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A new study raises questions about the usefulness of the antiviral flu drug Tamiflu in preventing and treating the flu in children, indicating that the harmful effects may not be justified by the limited benefits provided.
Researches from the University of Oxford published a report in the British Medical Journal that compiles data from several previous studies looking at the side effects of Tamiflu for children. The report found that while the treatments reduce the duration of the flu in children, it provides little, if any, benefit in preventing them from spreading it to others or reducing secondary complications, such as ear infections and asthma flare-ups. The data also suggested that children were more likely than adults to suffer Tamiflu side effects, such as nausea and vomiting.
The report looked at several older trials taken from previous flu seasons and 1,766 children treated with either Tamiflu or Relenza. Researchers said that their findings indicate that 13 children need to be treated to prevent one case of another child getting the flu.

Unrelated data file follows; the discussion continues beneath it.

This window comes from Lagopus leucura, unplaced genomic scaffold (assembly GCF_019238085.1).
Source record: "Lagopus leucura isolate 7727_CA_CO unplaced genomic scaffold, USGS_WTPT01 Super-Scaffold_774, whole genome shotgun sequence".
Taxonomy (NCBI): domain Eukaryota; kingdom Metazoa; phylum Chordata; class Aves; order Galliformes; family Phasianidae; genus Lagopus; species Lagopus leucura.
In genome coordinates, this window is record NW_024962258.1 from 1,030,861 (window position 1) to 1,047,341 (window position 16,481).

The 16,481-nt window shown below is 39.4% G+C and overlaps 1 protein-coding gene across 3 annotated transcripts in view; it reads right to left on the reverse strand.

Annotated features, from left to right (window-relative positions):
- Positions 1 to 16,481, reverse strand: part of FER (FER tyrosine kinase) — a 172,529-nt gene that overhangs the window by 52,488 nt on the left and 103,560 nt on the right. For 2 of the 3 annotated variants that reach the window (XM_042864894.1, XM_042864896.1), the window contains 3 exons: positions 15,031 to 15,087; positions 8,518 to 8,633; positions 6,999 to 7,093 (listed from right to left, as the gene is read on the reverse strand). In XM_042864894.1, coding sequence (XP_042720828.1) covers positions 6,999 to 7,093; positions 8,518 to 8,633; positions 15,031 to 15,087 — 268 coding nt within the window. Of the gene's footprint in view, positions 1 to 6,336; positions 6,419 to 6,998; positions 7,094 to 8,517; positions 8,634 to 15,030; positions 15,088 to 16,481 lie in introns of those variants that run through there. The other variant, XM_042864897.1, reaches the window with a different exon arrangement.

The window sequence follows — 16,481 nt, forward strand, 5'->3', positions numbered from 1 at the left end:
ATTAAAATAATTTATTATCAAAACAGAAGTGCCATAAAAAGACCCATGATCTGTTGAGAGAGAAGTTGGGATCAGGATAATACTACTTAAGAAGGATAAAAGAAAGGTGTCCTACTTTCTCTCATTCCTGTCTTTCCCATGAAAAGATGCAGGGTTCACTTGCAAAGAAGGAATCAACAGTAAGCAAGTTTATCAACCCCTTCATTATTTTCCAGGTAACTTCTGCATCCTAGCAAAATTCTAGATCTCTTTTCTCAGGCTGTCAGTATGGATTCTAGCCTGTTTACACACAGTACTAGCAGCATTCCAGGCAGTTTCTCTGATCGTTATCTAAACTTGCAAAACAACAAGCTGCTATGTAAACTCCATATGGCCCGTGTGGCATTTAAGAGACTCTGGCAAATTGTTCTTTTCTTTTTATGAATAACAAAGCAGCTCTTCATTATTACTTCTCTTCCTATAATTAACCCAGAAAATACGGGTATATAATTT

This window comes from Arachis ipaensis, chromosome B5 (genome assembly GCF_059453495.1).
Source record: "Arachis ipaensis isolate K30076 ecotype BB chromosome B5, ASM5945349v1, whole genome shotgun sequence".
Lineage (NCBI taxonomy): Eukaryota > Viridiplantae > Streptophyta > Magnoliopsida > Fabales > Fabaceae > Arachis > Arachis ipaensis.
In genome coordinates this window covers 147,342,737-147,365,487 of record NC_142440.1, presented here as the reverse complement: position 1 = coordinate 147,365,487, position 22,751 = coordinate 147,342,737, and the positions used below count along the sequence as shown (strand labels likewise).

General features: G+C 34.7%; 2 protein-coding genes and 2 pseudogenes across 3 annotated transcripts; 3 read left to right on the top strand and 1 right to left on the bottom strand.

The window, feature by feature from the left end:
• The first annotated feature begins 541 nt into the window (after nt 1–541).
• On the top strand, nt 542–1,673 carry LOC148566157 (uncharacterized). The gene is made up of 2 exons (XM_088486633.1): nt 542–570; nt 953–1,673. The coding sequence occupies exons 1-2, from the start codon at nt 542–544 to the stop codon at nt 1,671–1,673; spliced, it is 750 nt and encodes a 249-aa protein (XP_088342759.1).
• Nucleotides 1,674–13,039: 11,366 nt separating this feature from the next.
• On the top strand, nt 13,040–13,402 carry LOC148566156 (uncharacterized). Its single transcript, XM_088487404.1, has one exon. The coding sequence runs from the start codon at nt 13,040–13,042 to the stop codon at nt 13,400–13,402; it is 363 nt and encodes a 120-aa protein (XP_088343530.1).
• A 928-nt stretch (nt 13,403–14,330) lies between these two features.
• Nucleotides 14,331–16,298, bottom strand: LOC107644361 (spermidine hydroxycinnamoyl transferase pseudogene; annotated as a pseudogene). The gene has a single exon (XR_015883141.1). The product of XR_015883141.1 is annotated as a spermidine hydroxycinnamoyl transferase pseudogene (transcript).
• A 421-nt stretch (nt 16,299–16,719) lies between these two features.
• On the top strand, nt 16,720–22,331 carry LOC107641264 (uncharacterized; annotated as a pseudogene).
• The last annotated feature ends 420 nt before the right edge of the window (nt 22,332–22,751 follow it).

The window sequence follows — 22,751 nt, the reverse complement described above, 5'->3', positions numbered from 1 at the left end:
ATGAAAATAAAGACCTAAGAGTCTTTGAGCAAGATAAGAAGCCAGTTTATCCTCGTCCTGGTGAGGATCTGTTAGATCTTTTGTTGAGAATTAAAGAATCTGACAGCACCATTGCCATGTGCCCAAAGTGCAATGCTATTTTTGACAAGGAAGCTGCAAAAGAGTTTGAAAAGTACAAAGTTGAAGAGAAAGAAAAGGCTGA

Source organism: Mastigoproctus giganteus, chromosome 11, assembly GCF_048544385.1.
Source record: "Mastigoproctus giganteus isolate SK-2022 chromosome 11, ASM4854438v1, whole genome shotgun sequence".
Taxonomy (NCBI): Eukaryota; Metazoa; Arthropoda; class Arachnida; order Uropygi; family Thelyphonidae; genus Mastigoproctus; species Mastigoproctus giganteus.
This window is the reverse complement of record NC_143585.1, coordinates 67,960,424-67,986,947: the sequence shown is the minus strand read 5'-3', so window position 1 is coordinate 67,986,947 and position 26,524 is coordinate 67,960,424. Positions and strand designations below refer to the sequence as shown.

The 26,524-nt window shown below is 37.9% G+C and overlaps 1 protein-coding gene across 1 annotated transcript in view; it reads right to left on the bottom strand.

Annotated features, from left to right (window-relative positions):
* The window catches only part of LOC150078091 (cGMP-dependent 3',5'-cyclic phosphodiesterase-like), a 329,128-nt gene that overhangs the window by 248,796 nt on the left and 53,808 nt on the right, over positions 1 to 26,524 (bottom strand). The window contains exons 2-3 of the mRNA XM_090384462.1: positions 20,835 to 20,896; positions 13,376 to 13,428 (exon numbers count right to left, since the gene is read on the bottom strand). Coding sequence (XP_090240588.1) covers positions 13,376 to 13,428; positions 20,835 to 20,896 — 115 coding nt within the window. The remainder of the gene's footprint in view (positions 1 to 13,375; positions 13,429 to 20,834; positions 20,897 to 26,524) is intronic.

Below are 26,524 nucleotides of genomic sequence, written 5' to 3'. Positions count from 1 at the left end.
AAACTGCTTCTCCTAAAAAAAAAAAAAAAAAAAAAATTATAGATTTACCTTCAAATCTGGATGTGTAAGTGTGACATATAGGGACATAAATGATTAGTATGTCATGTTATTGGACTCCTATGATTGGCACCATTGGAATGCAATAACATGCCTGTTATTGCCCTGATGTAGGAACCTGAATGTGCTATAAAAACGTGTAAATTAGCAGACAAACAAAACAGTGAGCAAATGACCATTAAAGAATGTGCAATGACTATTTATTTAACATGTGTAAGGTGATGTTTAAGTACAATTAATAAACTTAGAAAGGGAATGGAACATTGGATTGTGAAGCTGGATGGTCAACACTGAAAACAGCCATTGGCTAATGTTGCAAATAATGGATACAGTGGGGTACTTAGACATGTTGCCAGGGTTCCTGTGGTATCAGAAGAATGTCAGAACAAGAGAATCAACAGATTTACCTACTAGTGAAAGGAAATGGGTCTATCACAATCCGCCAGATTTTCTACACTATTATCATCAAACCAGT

The new report comes on the heels of two studies published in the Eurosurveillance scientific journal in July that found that more than half of all children given Tamiflu suffered side effects that included nausea, nightmares and insomnia.
Findings of the recent reports may effect how countries approach the treatment of the H1N1 influenza strain, also known as “swine flu”. However, researchers in the Oxford report cautioned that there has not been enough study of the effects of antivirals on children, and that their data came from a woefully small amount of children observed in far too few studies.